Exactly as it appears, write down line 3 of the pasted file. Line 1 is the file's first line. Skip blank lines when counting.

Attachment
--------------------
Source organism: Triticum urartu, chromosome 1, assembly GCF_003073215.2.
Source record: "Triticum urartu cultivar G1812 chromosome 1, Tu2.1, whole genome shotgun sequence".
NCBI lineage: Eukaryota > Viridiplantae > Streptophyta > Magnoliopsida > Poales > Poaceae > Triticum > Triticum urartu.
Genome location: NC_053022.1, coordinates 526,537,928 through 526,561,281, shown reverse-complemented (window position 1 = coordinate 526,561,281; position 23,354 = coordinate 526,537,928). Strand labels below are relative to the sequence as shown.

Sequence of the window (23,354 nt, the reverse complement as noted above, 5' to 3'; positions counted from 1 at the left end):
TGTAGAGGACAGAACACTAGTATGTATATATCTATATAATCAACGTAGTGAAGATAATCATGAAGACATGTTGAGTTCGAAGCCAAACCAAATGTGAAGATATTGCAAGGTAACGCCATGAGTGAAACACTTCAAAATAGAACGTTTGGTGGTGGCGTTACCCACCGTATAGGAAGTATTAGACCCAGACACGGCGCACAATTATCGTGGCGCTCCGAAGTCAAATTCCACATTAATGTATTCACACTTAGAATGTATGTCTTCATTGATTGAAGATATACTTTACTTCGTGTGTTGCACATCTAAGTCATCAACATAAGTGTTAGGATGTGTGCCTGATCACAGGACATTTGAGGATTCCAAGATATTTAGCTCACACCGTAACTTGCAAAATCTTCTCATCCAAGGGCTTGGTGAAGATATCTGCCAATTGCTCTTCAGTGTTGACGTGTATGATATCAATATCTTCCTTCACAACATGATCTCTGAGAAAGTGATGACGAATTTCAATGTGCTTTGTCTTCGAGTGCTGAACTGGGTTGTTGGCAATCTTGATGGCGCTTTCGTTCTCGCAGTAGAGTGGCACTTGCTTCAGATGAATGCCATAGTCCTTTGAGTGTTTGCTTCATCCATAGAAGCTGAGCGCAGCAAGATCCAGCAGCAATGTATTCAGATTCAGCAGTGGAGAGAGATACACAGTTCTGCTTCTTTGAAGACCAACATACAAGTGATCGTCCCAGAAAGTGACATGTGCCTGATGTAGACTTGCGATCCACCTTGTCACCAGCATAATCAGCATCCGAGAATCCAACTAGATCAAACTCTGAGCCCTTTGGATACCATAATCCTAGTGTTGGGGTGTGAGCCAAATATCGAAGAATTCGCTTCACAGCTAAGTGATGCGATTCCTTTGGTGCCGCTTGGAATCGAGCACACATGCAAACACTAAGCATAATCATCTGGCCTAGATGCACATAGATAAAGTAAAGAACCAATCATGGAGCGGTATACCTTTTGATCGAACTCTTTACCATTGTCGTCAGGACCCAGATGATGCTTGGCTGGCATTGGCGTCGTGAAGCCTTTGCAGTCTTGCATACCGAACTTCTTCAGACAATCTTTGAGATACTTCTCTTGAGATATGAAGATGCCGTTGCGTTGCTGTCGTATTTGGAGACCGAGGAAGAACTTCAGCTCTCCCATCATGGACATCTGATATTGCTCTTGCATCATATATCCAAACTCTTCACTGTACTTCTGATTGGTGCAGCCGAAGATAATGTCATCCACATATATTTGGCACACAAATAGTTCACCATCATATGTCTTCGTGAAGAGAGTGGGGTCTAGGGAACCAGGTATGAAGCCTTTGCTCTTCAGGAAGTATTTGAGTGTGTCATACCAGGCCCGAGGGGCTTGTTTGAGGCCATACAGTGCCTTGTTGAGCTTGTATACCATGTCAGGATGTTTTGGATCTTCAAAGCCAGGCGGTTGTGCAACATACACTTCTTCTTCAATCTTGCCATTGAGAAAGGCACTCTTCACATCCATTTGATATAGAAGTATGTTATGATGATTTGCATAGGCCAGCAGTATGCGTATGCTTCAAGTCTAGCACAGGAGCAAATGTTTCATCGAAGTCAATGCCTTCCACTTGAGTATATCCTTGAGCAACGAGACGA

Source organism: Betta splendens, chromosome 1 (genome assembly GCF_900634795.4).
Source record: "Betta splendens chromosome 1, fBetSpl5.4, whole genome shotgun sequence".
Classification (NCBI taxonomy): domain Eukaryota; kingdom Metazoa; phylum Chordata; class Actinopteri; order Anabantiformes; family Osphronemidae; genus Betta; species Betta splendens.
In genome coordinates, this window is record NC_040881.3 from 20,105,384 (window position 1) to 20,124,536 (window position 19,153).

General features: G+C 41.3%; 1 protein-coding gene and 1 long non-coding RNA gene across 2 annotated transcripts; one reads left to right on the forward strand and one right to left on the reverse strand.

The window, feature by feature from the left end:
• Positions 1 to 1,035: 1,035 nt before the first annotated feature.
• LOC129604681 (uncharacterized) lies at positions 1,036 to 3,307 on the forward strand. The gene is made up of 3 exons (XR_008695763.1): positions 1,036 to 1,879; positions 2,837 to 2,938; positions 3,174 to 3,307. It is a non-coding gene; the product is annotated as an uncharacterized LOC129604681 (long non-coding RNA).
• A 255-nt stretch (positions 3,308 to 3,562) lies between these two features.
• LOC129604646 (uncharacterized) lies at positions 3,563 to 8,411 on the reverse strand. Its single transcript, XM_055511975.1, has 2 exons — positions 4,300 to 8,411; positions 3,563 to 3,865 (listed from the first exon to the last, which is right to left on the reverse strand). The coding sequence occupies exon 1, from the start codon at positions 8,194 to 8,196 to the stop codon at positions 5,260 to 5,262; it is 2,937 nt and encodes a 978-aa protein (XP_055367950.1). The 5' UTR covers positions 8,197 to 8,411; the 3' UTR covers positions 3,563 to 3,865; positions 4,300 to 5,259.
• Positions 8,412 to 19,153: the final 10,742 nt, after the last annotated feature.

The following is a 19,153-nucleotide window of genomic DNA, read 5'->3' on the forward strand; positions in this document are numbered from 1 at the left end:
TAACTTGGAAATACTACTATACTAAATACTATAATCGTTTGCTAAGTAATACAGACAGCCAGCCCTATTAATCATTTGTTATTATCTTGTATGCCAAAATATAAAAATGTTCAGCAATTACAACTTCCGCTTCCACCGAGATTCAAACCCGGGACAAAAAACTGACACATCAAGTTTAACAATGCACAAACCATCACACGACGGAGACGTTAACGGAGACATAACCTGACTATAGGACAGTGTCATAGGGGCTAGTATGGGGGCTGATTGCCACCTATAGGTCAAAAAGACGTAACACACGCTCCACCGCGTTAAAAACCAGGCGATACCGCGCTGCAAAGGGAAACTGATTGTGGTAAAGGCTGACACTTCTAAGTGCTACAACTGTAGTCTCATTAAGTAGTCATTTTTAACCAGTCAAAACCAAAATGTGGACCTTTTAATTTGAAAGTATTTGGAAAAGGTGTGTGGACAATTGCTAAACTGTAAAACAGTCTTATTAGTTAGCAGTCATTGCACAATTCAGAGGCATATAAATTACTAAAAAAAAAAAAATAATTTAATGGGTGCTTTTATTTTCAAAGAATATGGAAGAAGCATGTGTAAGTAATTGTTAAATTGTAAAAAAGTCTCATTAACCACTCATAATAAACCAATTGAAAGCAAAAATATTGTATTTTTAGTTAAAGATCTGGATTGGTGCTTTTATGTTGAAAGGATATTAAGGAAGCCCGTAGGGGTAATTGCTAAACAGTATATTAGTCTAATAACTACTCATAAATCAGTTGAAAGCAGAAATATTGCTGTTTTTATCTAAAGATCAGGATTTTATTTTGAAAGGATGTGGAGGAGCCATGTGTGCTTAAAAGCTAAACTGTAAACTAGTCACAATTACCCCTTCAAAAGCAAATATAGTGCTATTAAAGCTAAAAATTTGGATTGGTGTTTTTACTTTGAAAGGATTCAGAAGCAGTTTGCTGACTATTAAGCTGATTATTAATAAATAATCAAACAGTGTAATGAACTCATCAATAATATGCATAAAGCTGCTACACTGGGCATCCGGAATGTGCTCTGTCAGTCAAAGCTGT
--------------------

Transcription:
NCBI lineage: Eukaryota > Viridiplantae > Streptophyta > Magnoliopsida > Poales > Poaceae > Triticum > Triticum urartu.